Finally, if you’re purchasing a new vehicle, the manufacturer may offer a limited roadside assistance warranty. In fact, according to MarketWatch, more roadside assistance is provided through car manufacturers than through any other service type.

Most roadside assistance coverage included with new vehicle purchases is good for between two and seven years. After that, if you want roadside assistance coverage, you’ll have to purchase it on your own through one of the other service types we’ve listed here.

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Roadside Assistance Compared to Other Car Insurance Coverage

As we noted earlier, roadside assistance coverage is an add-on that is not automatically included in your regular insurance coverage. But what exactly is the difference between roadside assistance and other forms of coverage?

Take a few moments to read through the next few sections to learn more about what roadside assistance coverage is and what it is not, as compared to other kinds of coverage you can purchase and add to your policy.

What is the difference between roadside assistance and core coverage?

Core coverage includes four main coverage types:

Core Car Insurance Coverage Types
Coverage TypeWhat It Includes
LiabilityLiability coverage is usually the minimum coverage required for you to legally drive. It provides you with basic financial protection in the event of an accident, usually focused on damages and personal injury for the other driver (most often it does not cover any medical or property damage you experience as a result of an accident).
CollisionIf your vehicle is damaged as the result of an accident, collision coverage offers the financial protection for repair and even the replacement of your vehicle, if necessary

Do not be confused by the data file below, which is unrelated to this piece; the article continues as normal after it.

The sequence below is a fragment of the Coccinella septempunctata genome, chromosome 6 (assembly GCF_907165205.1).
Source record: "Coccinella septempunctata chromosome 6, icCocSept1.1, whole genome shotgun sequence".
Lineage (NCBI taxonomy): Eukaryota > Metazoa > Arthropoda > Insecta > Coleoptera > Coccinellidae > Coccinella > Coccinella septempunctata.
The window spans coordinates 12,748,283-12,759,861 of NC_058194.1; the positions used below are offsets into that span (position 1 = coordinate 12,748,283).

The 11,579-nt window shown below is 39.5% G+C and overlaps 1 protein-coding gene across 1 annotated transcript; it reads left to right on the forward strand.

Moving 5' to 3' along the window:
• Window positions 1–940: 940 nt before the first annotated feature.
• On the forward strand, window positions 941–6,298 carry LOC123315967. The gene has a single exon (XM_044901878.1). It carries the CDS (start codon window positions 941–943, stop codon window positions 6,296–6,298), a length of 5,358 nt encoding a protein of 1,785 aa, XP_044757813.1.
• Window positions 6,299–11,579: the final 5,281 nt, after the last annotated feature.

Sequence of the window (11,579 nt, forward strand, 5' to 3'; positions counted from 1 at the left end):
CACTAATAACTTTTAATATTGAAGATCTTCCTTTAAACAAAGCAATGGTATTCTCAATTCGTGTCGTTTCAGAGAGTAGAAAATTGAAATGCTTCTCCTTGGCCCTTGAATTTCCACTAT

ComprehensiveIf your vehicle is damaged as the result of something other than a car accident (ex. fire, hail, vandalism, etc.), comprehensive coverage offers the financial protection for repair and even replacement of your vehicle, if necessary.
Combined/FullIf you want to maintain coverage that includes all three of the above, liability, collision, and comprehensive, full/combined coverage is your best option.

So essentially, core coverage provides you with financial protection for injury and vehicle damages in various circumstances.

Roadside assistance only covers the cost of getting your vehicle back on the road (temporarily, to get you home or to the mechanic) if you have a roadside emergency like a flat tire, a dead car battery, or you locked your keys in your car (just to name a few examples). It is not vehicle insurance coverage.

What is the difference between roadside assistance and towing and labor coverage?

You already know roadside assistance coverage includes a tow, should it become necessary. So what’s the difference between that and towing and labor coverage, which can also be added to your car insurance policy?

Essentially, the answer is nothing. Towing and labor coverage, which is another term used for roadside assistance, is a term sometimes used by insurance companies to describe the service.

It is typically not automatically included in your insurance policy. However, you can speak to your insurance agent to find out exactly what is and is not included in your current policy.

What is the difference between roadside assistance and mechanical breakdown assistance?

Mechanical breakdown assistance coverage is more comprehensive than roadside assistance (though roadside assistance is often a part of mechanical breakdown coverage).

In general, this coverage is purchased through your insurance policy, and similar to roadside assistance, will typically require you to pay an annual fee. Depending on the kind of coverage, you may be able to apply it to all your vehicles and add additional drivers.

Mechanical breakdown coverage is most similar to an extended vehicle warranty.

If you have an issue with your vehicle (that is not related to intentional damage or negligence), your breakdown coverage will include the cost of repairs (whether or not you have to pay a deductible first depends on the type of coverage you purchase).

You’ll also likely be able to get the cost of a rental car covered, should your vehicle need more than a day’s worth of repairs.

Mechanical breakdown coverage does not cover the cost of regular maintenance (like oil changes, filter replacements, tires, etc.). Again similar to vehicle warranty, most insurance companies will only offer mechanical breakdown coverage if a vehicle is relatively new and is below a specific mileage threshold.